A few weeks after Musk agreed to the deal earlier this year, valuing Twitter at $44 billion, he quickly tried to back out, officially informing the company in July of his intentions to terminate the agreement. Twitter sued Musk to force him to go through with the purchase. The two sides were scheduled to go to trial in Delaware Chancery Court on Oct. 17.
Musk alleged that Twitter was misstating the number of “bots” on its service as one of the reasons he was reneging on the deal. He and his lawyers claimed the social media company was misleading investors by providing false numbers in corporate filings with the Securities and Exchange Commission.
Twitter countered, however, that Musk’s assertions of fraud were incorrect and were based on a misunderstanding of the way the company tallies bots and fake accounts on its platform.
Musk also alleged Twitter failed to provide him with the necessary data related to spam and bots, which Twitter denied.
Twitter alleged Musk was looking for a reason to back out of the deal when the company’s shares dropped alongside a broader decline in the overall market.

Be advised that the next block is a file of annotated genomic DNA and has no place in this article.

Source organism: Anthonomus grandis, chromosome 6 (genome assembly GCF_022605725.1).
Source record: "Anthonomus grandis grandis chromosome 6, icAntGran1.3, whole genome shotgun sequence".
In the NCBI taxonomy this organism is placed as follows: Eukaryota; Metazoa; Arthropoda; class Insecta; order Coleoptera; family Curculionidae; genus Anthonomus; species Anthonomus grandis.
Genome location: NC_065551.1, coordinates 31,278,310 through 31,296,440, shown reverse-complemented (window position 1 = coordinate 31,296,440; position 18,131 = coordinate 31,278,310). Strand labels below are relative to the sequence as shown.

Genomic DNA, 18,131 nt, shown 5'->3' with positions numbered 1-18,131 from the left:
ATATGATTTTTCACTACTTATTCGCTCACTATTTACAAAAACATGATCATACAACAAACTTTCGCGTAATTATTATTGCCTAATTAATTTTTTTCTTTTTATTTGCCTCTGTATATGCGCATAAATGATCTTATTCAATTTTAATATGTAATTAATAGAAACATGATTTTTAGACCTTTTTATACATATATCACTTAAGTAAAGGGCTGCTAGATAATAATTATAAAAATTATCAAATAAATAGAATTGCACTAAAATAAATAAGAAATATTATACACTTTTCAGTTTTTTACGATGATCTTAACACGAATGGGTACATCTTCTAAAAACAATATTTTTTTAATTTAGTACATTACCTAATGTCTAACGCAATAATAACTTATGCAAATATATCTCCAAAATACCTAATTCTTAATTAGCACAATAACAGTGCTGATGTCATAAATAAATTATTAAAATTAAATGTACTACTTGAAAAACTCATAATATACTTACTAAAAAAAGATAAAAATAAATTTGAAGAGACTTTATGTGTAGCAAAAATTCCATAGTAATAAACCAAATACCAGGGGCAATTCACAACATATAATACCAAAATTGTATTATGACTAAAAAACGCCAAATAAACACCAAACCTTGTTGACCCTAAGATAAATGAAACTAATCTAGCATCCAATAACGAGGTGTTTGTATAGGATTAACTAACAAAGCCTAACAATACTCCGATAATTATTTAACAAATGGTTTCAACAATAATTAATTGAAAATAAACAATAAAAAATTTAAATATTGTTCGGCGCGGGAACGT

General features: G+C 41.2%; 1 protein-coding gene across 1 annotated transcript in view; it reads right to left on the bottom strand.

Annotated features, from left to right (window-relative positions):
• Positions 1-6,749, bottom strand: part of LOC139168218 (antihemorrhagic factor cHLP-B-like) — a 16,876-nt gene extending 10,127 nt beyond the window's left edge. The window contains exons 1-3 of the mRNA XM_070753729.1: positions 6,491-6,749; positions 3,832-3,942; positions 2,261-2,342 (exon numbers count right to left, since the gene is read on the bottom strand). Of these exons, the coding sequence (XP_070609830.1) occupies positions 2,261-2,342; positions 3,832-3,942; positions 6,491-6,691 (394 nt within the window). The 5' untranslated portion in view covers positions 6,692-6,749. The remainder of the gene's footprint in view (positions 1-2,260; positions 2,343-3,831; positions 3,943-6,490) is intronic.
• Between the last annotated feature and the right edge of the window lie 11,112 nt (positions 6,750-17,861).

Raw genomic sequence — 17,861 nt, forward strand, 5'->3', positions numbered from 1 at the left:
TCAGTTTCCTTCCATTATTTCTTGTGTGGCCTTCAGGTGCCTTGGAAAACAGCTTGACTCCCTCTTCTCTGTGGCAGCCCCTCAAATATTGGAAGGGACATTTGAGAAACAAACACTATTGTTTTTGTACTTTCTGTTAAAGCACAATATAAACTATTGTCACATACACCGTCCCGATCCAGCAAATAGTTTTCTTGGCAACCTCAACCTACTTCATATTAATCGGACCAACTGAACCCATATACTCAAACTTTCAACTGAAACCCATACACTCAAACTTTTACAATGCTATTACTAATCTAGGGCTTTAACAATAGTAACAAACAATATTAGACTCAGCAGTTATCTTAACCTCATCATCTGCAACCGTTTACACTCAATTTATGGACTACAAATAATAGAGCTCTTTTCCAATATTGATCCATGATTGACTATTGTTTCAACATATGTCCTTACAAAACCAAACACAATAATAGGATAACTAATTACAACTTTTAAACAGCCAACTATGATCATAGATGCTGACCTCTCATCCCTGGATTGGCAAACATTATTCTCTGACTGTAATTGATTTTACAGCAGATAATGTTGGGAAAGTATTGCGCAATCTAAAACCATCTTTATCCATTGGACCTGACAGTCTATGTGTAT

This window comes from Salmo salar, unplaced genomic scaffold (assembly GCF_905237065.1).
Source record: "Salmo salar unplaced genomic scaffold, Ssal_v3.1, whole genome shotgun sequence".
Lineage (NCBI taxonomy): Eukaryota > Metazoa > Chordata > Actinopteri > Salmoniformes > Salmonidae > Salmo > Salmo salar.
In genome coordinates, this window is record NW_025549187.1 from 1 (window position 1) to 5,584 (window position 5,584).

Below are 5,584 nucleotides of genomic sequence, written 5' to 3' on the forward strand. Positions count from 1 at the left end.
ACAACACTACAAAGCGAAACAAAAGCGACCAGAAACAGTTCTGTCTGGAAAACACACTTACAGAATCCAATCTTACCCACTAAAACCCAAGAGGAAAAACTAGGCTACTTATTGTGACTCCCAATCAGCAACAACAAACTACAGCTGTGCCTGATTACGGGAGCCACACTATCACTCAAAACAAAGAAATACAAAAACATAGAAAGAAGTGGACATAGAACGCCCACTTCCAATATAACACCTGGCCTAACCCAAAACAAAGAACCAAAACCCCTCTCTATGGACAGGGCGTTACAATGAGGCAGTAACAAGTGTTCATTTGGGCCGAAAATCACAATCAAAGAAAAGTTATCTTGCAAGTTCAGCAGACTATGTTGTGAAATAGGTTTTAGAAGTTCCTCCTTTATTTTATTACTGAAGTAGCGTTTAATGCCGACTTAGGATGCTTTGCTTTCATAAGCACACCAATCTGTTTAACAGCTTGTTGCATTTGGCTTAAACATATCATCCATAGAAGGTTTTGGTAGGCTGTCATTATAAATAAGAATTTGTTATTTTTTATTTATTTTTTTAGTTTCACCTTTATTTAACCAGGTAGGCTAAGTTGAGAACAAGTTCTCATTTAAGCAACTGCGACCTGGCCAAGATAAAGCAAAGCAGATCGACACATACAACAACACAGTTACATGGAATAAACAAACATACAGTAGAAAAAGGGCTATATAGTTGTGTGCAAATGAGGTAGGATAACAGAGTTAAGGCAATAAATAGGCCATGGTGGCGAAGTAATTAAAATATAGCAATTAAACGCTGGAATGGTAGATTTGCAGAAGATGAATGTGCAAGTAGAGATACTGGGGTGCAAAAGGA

Although Musk sought to delay the trial date, Delaware Chancellor Kathaleen McCormick rejected his wish citing the potential for Twitter to incur “irreparable harm.” The chancellor did allow Musk and his attorneys to amend their counterclaim to include certain accusations made by Twitter’s former head of security in a separate whistleblower suit against the company.
CNBC has learned that Musk could own Twitter within a matter of days and that all litigation would come to an end.
In September, Twitter shareholders approved Musk’s original bid to purchase the company.
Meanwhile, Tesla shares have dropped about $10 per share (about 4%) on the news so far Tuesday and are up about 2% for the day.